Have you ever used a safety network and ran out of room? There are only a certain number of allowed addresses on each safety network, and once you reach this number you have to start a new safety network. When it comes to AS-Interface, Safety at Work, the limit is 31 safety devices per network and 62 safety devices per gateway/safety monitor. This may seem like a lot, but the addresses go quickly.
AS-Interface is an industrial network that allows not only safety devices on its network but standard IO, too. Most people who use AS-Interface use it for both. This makes sense. Why run two networks when you have an emergency stop right next to an IO module? May as well connect them both to the same AS-i network.
AS-Interface does support extended addressing which allows up to 62 nodes per network, but this is only for standard IO modules and not safety devices. Digital IO modules can have up to 4 in and 4 out per module and can be addressed 1-31A or 1-31B for a total of 62. Safety modules, on the other hand, can be addresses 1-31 only. For every one safety device you put on the network, you remove the possibility of that address being used in an extended addressing fashion. For example, if address 1 is being used for a light curtain, then only addresses 2-31A and 2-31B, 60 total addresses, remain for digital and analog IO modules. AS-Interface was designed for eight IO per module such that the modules can be distributed completely around the machine. This relatively low IO count per module means the addresses get used up pretty quickly.
Let’s get back to the original question. What happens when you run out of room on your AS-Interface gateway and you still have more safety devices to attach to the network? You have to add another gateway, of course, and start running additional AS-Interface networks. You will have potentially four separate AS-i networks spread out over two AS-Interface gateways. (Gateways offer the possibility to connect up to two networks each.) Now what you have are multiple gateways with independent safety networks. If all the networks are truly independent, then you are done, no problem, but if a safety device must shut down a safety relay on another or both gateways, then you have a problem. The trouble is, how do you communicate between the gateways safely? The answer is safelink.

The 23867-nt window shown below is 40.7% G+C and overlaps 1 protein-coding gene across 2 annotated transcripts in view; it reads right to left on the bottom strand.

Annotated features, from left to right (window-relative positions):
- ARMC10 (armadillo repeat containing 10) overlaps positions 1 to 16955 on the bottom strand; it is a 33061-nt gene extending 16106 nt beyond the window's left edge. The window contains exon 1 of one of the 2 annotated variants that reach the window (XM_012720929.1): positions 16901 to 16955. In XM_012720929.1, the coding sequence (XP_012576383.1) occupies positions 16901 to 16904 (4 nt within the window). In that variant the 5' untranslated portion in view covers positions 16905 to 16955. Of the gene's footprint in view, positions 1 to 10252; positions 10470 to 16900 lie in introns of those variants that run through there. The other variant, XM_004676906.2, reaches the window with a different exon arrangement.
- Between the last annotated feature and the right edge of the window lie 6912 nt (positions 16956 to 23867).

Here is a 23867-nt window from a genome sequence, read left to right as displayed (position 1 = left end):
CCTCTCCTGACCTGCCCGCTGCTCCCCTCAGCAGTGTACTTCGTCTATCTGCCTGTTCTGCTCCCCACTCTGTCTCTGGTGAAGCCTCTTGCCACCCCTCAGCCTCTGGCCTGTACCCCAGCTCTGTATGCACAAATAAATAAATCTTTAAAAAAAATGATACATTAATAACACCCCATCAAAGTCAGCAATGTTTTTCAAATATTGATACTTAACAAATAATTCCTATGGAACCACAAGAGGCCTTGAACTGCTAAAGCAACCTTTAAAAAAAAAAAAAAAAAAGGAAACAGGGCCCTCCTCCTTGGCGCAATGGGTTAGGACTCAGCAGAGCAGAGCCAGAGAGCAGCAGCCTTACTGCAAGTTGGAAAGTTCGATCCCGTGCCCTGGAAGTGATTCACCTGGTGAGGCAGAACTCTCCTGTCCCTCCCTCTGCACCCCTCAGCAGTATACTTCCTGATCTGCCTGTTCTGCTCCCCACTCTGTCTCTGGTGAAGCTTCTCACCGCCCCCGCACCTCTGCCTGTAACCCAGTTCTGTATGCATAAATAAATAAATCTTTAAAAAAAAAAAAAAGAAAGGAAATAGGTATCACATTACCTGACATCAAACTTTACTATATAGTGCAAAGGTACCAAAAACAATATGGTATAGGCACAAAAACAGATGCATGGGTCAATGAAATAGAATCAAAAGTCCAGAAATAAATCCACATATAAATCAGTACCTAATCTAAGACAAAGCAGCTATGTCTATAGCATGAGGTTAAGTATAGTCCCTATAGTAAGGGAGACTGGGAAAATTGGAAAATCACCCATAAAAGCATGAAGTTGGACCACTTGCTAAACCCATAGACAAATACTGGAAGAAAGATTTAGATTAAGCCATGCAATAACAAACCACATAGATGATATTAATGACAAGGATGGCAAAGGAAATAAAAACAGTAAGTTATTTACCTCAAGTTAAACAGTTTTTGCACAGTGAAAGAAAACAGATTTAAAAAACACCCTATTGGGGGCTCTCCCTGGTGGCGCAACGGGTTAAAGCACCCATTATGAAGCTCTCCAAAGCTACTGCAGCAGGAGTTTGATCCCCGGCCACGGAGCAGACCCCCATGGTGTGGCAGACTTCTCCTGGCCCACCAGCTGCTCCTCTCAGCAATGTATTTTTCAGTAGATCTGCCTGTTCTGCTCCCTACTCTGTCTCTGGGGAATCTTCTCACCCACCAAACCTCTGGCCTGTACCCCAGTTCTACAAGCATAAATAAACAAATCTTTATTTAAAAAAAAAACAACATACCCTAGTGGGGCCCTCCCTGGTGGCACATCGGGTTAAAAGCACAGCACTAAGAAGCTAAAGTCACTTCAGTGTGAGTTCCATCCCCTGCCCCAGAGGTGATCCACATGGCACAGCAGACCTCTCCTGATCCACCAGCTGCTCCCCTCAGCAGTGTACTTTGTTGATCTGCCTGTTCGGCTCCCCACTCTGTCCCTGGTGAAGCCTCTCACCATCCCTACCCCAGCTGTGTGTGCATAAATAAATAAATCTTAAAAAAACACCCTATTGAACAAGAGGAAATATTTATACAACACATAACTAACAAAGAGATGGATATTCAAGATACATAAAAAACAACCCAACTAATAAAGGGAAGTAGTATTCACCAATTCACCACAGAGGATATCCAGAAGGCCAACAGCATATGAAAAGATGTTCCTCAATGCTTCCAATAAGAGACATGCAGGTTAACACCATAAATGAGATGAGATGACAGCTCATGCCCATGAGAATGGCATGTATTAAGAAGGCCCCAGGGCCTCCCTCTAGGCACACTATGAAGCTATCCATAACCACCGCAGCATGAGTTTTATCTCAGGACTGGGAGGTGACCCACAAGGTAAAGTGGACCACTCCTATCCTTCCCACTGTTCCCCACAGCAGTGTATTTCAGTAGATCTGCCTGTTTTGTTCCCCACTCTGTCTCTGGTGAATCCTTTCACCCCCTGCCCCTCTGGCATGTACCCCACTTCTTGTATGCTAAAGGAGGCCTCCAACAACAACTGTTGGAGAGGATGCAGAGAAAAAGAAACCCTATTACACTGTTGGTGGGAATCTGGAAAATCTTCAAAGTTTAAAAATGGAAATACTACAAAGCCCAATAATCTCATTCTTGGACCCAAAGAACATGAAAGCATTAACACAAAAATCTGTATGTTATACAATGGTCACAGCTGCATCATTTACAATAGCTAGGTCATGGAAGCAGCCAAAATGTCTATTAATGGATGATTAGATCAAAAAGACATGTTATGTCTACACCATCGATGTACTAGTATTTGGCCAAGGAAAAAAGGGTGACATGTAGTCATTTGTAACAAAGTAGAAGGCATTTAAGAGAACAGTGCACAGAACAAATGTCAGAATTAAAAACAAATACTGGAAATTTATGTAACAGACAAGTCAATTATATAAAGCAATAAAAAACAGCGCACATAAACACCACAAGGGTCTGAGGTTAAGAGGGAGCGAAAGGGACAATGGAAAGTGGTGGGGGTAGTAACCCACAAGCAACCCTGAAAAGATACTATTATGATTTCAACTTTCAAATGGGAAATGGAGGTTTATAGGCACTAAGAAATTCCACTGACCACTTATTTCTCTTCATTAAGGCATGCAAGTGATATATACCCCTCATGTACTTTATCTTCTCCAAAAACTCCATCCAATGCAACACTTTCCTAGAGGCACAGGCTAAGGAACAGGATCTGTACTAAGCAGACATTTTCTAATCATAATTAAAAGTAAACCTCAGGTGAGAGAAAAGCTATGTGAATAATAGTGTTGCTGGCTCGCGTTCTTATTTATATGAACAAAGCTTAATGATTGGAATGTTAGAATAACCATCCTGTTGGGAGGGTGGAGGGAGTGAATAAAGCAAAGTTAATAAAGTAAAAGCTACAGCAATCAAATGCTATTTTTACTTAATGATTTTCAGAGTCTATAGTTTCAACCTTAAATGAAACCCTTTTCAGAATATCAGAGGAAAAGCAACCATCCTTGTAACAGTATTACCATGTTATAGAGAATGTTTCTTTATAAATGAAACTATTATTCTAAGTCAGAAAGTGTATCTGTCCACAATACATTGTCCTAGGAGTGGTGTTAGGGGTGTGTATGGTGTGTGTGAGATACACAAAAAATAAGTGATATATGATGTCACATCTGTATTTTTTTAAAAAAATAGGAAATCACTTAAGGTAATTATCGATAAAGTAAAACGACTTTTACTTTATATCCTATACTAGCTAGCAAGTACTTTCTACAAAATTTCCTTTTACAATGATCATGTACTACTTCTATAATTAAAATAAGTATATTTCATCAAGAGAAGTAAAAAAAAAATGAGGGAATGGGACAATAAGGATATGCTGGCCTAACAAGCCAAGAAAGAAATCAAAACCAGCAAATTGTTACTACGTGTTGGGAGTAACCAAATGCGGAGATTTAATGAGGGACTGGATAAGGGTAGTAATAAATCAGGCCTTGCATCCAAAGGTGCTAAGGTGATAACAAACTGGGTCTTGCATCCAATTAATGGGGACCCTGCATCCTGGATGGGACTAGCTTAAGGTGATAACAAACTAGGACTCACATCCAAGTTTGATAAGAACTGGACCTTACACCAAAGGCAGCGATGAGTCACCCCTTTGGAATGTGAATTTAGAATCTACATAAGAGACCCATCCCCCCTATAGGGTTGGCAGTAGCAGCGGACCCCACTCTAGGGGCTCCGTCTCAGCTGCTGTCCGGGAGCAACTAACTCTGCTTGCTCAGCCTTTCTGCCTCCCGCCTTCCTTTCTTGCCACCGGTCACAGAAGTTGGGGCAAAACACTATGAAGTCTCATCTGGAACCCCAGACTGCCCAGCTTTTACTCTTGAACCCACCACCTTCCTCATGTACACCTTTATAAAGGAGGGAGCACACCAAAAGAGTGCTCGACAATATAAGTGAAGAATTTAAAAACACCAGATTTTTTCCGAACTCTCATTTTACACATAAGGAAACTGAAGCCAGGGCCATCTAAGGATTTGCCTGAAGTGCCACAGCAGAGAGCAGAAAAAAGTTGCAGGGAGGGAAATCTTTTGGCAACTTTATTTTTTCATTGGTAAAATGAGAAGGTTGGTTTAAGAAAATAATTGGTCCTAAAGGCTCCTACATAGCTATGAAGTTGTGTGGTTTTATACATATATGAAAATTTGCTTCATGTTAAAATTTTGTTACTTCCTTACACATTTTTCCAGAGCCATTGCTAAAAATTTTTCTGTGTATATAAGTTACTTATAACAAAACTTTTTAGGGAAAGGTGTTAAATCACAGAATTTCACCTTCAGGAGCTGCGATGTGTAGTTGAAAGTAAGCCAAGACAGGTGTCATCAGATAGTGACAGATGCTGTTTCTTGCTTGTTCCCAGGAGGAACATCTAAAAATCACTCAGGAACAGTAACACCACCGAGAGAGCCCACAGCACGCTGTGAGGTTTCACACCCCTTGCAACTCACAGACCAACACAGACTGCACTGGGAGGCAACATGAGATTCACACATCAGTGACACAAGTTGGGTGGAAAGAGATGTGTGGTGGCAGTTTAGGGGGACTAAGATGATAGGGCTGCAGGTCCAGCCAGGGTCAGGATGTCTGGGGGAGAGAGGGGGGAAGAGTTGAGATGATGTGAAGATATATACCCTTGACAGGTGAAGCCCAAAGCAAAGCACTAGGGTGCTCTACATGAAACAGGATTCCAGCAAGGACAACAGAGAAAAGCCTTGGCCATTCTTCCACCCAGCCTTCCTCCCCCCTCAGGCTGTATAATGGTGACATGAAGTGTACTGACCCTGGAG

What is safelink?
Safelink is a safe Ethernet network that connects AS-Interface gateways and safety monitors. Using the ASIMON safety software, you assign safety devices to safelink safe bits. These safe bits can now be used by any one of the other 30 gateways out there on the safelink network. The safety data is broadcast traffic such that all gateways on the network can see the data all at the same time. It is an extremely fast and efficient way to transmit safety data. See Figure 1.
Figure 1: Safelink connecting multiple gateways
31 safelink devices
31 safelink bits per safelink device
The total number of safety devices that can be networked together is 62 safety modules per AS-Interface gateway. There are also up to 31 gateways in a safelink network. A total of 1922 safety devices can be networked together and can control a single release circuit. This is an incredible amount of safety data on one safety network. I am not sure it will ever be fully utilized, but the limits are large so you never have to worry about running out of room.
One limitation, and I am not sure it is one, is that only 31 safe bits can be transferred from a gateway to the safelink network. If you have 62 safety nodes on that gateway, then you would think there is a disparity. How can I transmit the state of 62 devices over 31 bits? The answer is pretty simple—group them together. You really only need to transfer a bit of safety devices in the same group. So if you have 20 e-stops in one safety group and 30 door switches in a second group, you really only need to send two safelink bits over the network. The groups are easily configured using the ASIMON software.
You can also group gateways on the safelink network. There can be up to 31 groups. If you decide to use groups, and multiple groups occupy the safe Ethernet switch, make sure to use a managed switch with IGMP snooping. The switch will then automatically separate the traffic and prevent one group’s traffic from being seen by participants in the other group.
Once your safelink network is set up and running, diagnostics is easy. The ASIMON software has a safelink diagnostics mode. Once turned on, you can easily see which safelink devices are talking and which are not. In Figure 2, you see three safelink devices at addresses 1, 2, and 3. The green color shows that communication is good between 1 and 2. The arrows also show the direction of safelink traffic. In this case, nodes 1 and 2 share data bidirectionally. Node 3 is on the safelink network but is not accepting safelink data and is not producing any. In this case, the color is red. The reason for the error is simple. I just haven’t configured this device to produce or consume data yet on the safelink network. The intuitive color codes and direction arrows make troubleshooting a safelink system easy.
Figure 2: Safelink diagnostics screen
Safelink compatible devices
Any of these compatible safelink devices can be combined to make your safelink network. You are not limited to using only one type. For example, you can use one EtherNet/IP gateway and then network that gateway with 30 other stand-alone safety monitors over safelink.